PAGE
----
Too exhausted to do anything? Studies at the University of Georgia concluded that the best way to beat fatigue and boost energy is through exercise, but you can also get the same effect doing more peaceful exercise such as yoga. Book into a destination spa that offers free, or very low-price, classes as part of your deal. Or make time during your spa day to get outside and explore the grounds.
Sun rays can be harmful, but UV rays absorbed through your skin also produce Vitamin D. One of the roles of Vitamin D is to promote serotonin production; 15 minutes in an outdoor hot tub in the Swiss Alps should produce the perfect inner and outer glow. The same in the drizzly Midlands might produce less joy, but is still better than nothing. Bright light filtering through your eyes also increases serotonin, so you might be able to get happy from a facial that uses an intense LED lamp, too.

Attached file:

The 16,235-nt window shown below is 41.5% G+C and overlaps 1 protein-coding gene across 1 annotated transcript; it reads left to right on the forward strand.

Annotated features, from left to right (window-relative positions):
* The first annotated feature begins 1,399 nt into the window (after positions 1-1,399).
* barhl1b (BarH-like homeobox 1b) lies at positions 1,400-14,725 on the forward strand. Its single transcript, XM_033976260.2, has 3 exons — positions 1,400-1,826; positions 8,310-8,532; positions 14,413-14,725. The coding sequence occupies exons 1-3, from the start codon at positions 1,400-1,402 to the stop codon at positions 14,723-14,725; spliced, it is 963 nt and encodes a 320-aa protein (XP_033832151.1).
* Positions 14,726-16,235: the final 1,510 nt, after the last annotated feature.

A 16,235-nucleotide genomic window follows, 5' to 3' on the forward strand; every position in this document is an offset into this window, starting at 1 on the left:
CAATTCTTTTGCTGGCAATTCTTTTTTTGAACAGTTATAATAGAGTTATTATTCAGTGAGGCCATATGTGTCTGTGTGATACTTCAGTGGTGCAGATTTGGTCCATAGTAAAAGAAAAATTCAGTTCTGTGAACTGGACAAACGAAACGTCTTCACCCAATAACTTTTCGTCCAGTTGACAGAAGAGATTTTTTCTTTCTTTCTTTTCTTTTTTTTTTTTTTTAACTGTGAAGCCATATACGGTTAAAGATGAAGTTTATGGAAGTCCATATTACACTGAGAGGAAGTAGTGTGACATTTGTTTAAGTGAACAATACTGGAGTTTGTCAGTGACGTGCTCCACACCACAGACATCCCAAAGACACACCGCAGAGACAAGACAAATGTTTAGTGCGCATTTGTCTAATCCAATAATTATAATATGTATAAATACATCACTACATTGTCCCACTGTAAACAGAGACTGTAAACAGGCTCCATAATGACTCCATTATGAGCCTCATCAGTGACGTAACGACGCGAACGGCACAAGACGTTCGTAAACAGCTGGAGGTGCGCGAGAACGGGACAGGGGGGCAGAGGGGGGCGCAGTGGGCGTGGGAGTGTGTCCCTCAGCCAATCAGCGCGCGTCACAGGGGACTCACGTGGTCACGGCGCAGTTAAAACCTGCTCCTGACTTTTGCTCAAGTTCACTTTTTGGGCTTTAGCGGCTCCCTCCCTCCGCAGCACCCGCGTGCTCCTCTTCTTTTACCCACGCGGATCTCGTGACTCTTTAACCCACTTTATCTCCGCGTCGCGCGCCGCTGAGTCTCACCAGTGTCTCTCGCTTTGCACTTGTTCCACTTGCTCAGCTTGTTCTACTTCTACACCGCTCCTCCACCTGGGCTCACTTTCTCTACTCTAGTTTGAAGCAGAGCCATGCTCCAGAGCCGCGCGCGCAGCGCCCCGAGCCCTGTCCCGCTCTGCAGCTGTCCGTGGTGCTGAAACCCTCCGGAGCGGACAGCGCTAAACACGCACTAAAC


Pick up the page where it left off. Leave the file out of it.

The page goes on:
Research has shown that even 15 minutes of relaxation almost halves the production of the stress-hormone cortisol. High cortisol prompts the skin to produce more sebum (oil), clogging the pores and leading to all manner of skin complaints. Cortisol can also reduce levels of happy hormones serotonin and dopamine. In the interests of putting a smile on your face, we suggest booking a mindfulness facial or massage. Or find a relaxation space with views over treetops for a spot of cortisollowering forest bathing. A spa is the perfect place to relax, reboot and recharge your energy, so you emerge glowing, radiant and ready for the party season.
8th January 2020
Clever, inspiring design, sublime views, a vast, clean and empty pool, solitary relaxation areas to read, write or commune with my muse.
Small talk, discussions about spirituality or astrology, any products containing tea tree oil or aloe (sadly am allergic), busy pools where you can’t do laps.